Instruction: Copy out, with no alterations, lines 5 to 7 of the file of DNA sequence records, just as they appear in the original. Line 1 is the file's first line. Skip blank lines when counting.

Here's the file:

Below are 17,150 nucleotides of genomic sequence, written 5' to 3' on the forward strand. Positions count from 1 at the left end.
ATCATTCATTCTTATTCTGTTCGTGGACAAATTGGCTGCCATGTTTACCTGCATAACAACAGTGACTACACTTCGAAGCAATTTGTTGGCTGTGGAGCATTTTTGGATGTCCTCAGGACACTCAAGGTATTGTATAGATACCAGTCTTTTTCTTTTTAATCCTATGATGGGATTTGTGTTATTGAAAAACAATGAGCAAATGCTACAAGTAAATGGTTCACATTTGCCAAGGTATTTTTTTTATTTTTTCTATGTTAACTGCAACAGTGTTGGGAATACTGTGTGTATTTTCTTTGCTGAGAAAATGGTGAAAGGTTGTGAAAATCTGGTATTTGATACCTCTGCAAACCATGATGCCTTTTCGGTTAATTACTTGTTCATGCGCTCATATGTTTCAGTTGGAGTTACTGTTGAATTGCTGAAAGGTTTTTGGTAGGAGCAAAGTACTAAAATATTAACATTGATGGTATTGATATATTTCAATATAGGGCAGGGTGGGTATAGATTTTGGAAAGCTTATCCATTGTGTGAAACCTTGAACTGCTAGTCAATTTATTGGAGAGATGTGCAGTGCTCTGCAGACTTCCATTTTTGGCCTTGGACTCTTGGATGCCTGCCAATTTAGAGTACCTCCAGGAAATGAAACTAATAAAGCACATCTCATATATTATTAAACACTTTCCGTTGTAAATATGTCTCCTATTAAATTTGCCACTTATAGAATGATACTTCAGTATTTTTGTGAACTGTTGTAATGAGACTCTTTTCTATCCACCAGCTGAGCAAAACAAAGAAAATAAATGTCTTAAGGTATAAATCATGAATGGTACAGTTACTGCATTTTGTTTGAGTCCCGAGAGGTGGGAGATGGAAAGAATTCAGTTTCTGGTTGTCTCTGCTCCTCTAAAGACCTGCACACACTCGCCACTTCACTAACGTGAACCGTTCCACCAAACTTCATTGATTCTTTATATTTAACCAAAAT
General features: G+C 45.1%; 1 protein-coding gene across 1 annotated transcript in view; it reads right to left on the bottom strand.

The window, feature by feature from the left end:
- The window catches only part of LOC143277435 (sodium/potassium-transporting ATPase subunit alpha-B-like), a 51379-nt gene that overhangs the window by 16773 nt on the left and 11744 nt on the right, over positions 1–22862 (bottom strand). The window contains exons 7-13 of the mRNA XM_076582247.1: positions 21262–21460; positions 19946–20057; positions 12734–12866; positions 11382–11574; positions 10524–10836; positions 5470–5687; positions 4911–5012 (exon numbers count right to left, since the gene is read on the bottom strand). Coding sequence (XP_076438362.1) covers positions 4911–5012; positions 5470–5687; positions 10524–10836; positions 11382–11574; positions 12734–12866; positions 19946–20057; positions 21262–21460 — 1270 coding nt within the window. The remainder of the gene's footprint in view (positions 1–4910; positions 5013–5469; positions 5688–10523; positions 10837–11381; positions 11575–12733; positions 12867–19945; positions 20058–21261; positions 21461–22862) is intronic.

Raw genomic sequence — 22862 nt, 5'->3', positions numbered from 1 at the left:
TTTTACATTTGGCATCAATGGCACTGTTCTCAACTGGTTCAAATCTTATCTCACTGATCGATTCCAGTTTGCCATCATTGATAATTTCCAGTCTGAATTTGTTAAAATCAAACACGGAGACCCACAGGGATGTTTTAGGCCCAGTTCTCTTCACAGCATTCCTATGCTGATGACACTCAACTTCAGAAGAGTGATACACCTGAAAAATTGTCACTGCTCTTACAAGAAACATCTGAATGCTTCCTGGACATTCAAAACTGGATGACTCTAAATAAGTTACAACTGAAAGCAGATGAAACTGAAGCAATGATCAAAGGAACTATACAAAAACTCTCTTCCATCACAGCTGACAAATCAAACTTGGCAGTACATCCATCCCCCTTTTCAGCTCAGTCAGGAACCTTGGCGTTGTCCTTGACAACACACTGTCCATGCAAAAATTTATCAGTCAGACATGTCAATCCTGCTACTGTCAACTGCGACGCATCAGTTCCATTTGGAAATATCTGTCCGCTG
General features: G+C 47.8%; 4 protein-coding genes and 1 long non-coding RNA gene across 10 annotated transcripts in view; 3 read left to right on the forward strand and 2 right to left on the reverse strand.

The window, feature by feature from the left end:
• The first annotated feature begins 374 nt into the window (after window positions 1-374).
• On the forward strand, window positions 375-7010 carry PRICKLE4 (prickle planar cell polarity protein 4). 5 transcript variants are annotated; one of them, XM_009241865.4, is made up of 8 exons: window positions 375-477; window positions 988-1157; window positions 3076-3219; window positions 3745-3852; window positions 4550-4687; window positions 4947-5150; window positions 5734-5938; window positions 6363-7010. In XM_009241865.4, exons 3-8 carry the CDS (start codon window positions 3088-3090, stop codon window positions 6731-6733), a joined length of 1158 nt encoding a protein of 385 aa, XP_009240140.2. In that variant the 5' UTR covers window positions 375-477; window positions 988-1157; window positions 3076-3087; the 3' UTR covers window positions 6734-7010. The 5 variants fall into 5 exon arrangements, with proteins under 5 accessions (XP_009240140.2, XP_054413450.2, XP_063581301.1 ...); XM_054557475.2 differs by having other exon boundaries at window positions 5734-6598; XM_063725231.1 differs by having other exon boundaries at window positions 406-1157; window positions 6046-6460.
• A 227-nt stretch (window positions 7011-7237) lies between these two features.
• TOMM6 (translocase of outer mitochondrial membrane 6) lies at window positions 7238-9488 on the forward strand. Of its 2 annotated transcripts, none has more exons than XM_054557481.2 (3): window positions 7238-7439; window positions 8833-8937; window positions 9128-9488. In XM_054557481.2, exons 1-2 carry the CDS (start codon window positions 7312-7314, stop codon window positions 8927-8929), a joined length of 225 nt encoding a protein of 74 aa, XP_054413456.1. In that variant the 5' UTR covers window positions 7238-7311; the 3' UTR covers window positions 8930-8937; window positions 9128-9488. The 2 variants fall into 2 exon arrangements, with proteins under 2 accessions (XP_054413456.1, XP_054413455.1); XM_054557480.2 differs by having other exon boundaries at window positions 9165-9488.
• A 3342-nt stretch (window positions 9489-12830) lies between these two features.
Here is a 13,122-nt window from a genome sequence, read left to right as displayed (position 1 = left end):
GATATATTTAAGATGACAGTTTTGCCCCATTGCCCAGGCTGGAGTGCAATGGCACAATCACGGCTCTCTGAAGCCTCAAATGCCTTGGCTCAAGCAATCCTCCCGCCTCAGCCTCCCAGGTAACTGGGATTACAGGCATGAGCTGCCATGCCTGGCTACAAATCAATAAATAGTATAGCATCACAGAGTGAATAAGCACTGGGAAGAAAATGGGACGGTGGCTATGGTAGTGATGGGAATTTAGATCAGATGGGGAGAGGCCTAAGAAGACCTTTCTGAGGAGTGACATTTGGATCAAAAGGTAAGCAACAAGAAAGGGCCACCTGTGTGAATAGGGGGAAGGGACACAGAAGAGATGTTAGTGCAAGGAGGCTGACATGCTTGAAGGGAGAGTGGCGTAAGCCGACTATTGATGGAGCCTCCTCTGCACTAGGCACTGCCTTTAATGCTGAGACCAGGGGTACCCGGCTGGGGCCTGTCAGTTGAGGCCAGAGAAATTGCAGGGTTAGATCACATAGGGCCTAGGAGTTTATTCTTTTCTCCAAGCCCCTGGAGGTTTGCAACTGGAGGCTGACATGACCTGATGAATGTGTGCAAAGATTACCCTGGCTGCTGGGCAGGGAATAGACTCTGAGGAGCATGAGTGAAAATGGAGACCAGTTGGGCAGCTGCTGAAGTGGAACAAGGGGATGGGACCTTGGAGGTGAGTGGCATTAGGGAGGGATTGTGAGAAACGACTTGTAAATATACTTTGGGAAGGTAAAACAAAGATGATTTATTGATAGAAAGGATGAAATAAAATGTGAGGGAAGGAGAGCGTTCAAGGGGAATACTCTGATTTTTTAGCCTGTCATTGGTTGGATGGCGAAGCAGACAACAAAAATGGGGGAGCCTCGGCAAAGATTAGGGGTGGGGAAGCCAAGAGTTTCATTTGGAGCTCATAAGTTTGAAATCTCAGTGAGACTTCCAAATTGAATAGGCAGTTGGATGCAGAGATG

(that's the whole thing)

- The window catches only part of LOC143277435 (sodium/potassium-transporting ATPase subunit alpha-B-like), a 51379-nt gene that overhangs the window by 16773 nt on the left and 11744 nt on the right, over positions 1–22862 (bottom strand). The window contains exons 7-13 of the mRNA XM_076582247.1: positions 21262–21460; positions 19946–20057; positions 12734–12866; positions 11382–11574; positions 10524–10836; positions 5470–5687; positions 4911–5012 (exon numbers count right to left, since the gene is read on the bottom strand). Coding sequence (XP_076438362.1) covers positions 4911–5012; positions 5470–5687; positions 10524–10836; positions 11382–11574; positions 12734–12866; positions 19946–20057; positions 21262–21460 — 1270 coding nt within the window. The remainder of the gene's footprint in view (positions 1–4910; positions 5013–5469; positions 5688–10523; positions 10837–11381; positions 11575–12733; positions 12867–19945; positions 20058–21261; positions 21461–22862) is intronic.

Raw genomic sequence — 22862 nt, 5'->3', positions numbered from 1 at the left:
TTTTACATTTGGCATCAATGGCACTGTTCTCAACTGGTTCAAATCTTATCTCACTGATCGATTCCAGTTTGCCATCATTGATAATTTCCAGTCTGAATTTGTTAAAATCAAACACGGAGACCCACAGGGATGTTTTAGGCCCAGTTCTCTTCACAGCATTCCTATGCTGATGACACTCAACTTCAGAAGAGTGATACACCTGAAAAATTGTCACTGCTCTTACAAGAAACATCTGAATGCTTCCTGGACATTCAAAACTGGATGACTCTAAATAAGTTACAACTGAAAGCAGATGAAACTGAAGCAATGATCAAAGGAACTATACAAAAACTCTCTTCCATCACAGCTGACAAATCAAACTTGGCAGTACATCCATCCCCCTTTTCAGCTCAGTCAGGAACCTTGGCGTTGTCCTTGACAACACACTGTCCATGCAAAAATTTATCAGTCAGACATGTCAATCCTGCTACTGTCAACTGCGACGCATCAGTTCCATTTGGAAATATCTGTCCGCTG